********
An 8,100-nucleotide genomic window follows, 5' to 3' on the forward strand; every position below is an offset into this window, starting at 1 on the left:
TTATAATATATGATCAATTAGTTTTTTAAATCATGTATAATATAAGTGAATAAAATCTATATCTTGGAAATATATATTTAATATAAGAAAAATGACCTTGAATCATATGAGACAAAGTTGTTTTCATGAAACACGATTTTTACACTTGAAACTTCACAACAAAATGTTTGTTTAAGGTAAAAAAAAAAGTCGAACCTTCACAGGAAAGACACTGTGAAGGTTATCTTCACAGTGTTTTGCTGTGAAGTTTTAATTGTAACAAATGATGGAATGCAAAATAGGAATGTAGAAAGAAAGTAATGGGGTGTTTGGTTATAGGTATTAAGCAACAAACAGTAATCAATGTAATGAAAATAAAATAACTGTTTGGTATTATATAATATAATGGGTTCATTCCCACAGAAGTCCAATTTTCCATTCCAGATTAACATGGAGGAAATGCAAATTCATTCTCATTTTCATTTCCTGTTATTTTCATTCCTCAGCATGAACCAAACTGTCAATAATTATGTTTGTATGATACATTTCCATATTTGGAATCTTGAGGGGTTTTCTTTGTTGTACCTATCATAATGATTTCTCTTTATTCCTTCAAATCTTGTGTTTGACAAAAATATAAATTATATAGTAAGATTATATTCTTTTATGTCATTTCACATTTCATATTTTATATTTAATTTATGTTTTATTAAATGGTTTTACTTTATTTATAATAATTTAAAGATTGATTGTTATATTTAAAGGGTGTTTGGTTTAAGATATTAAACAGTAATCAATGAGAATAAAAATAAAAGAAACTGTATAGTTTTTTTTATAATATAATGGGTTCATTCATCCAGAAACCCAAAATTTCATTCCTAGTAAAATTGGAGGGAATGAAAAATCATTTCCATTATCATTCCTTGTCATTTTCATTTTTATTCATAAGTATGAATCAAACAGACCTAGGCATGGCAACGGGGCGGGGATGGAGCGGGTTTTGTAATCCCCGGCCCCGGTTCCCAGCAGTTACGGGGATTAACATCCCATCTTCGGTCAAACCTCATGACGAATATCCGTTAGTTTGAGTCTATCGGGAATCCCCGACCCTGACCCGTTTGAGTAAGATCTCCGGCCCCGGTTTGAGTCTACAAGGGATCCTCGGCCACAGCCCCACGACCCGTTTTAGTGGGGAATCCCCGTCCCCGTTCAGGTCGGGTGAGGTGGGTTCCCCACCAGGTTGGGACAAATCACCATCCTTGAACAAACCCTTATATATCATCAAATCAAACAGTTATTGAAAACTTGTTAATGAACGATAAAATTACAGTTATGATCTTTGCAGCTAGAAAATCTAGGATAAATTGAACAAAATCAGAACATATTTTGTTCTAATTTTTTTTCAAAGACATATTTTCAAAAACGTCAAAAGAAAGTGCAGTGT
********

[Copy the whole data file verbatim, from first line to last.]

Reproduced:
An 8,100-nucleotide genomic window follows, 5' to 3' on the forward strand; every position below is an offset into this window, starting at 1 on the left:
TTATAATATATGATCAATTAGTTTTTTAAATCATGTATAATATAAGTGAATAAAATCTATATCTTGGAAATATATATTTAATATAAGAAAAATGACCTTGAATCATATGAGACAAAGTTGTTTTCATGAAACACGATTTTTACACTTGAAACTTCACAACAAAATGTTTGTTTAAGGTAAAAAAAAAAGTCGAACCTTCACAGGAAAGACACTGTGAAGGTTATCTTCACAGTGTTTTGCTGTGAAGTTTTAATTGTAACAAATGATGGAATGCAAAATAGGAATGTAGAAAGAAAGTAATGGGGTGTTTGGTTATAGGTATTAAGCAACAAACAGTAATCAATGTAATGAAAATAAAATAACTGTTTGGTATTATATAATATAATGGGTTCATTCCCACAGAAGTCCAATTTTCCATTCCAGATTAACATGGAGGAAATGCAAATTCATTCTCATTTTCATTTCCTGTTATTTTCATTCCTCAGCATGAACCAAACTGTCAATAATTATGTTTGTATGATACATTTCCATATTTGGAATCTTGAGGGGTTTTCTTTGTTGTACCTATCATAATGATTTCTCTTTATTCCTTCAAATCTTGTGTTTGACAAAAATATAAATTATATAGTAAGATTATATTCTTTTATGTCATTTCACATTTCATATTTTATATTTAATTTATGTTTTATTAAATGGTTTTACTTTATTTATAATAATTTAAAGATTGATTGTTATATTTAAAGGGTGTTTGGTTTAAGATATTAAACAGTAATCAATGAGAATAAAAATAAAAGAAACTGTATAGTTTTTTTTATAATATAATGGGTTCATTCATCCAGAAACCCAAAATTTCATTCCTAGTAAAATTGGAGGGAATGAAAAATCATTTCCATTATCATTCCTTGTCATTTTCATTTTTATTCATAAGTATGAATCAAACAGACCTAGGCATGGCAACGGGGCGGGGATGGAGCGGGTTTTGTAATCCCCGGCCCCGGTTCCCAGCAGTTACGGGGATTAACATCCCATCTTCGGTCAAACCTCATGACGAATATCCGTTAGTTTGAGTCTATCGGGAATCCCCGACCCTGACCCGTTTGAGTAAGATCTCCGGCCCCGGTTTGAGTCTACAAGGGATCCTCGGCCACAGCCCCACGACCCGTTTTAGTGGGGAATCCCCGTCCCCGTTCAGGTCGGGTGAGGTGGGTTCCCCACCAGGTTGGGACAAATCACCATCCTTGAACAAACCCTTATATATCATCAAATCAAACAGTTATTGAAAACTTGTTAATGAACGATAAAATTACAGTTATGATCTTTGCAGCTAGAAAATCTAGGATAAATTGAACAAAATCAGAACATATTTTGTTCTAATTTTTTTTCAAAGACATATTTTCAAAAACGTCAAAAGAAAGTGCAGTGT